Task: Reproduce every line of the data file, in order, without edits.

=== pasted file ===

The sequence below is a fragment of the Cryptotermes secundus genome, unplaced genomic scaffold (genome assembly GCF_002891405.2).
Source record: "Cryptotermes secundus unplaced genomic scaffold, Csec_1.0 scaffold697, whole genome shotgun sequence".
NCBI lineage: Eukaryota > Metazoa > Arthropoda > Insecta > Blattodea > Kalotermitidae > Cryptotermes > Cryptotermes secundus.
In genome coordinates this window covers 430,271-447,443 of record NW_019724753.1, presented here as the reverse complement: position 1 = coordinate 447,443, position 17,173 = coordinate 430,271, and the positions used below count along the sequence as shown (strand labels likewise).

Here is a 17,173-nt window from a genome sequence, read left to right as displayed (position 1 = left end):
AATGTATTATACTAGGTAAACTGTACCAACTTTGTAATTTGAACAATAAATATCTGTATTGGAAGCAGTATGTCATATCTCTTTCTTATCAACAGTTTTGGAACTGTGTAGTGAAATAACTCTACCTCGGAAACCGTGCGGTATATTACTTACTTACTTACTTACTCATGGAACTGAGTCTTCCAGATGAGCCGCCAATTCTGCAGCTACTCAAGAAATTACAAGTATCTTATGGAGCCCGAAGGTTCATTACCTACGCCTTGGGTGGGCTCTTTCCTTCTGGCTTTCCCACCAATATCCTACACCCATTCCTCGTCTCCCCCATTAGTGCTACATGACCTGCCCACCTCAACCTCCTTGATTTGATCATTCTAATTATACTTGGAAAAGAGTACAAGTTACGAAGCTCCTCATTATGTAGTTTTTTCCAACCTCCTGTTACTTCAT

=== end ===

The sequence below is a fragment of the Cryptotermes secundus genome, unplaced genomic scaffold (genome assembly GCF_002891405.2).
Source record: "Cryptotermes secundus unplaced genomic scaffold, Csec_1.0 scaffold697, whole genome shotgun sequence".
NCBI lineage: Eukaryota > Metazoa > Arthropoda > Insecta > Blattodea > Kalotermitidae > Cryptotermes > Cryptotermes secundus.
In genome coordinates this window covers 430,271-447,443 of record NW_019724753.1, presented here as the reverse complement: position 1 = coordinate 447,443, position 17,173 = coordinate 430,271, and the positions used below count along the sequence as shown (strand labels likewise).

Here is a 17,173-nt window from a genome sequence, read left to right as displayed (position 1 = left end):
AATGTATTATACTAGGTAAACTGTACCAACTTTGTAATTTGAACAATAAATATCTGTATTGGAAGCAGTATGTCATATCTCTTTCTTATCAACAGTTTTGGAACTGTGTAGTGAAATAACTCTACCTCGGAAACCGTGCGGTATATTACTTACTTACTTACTTACTCATGGAACTGAGTCTTCCAGATGAGCCGCCAATTCTGCAGCTACTCAAGAAATTACAAGTATCTTATGGAGCCCGAAGGTTCATTACCTACGCCTTGGGTGGGCTCTTTCCTTCTGGCTTTCCCACCAATATCCTACACCCATTCCTCGTCTCCCCCATTAGTGCTACATGACCTGCCCACCTCAACCTCCTTGATTTGATCATTCTAATTATACTTGGAAAAGAGTACAAGTTACGAAGCTCCTCATTATGTAGTTTTTTCCAACCTCCTGTTACTTCAT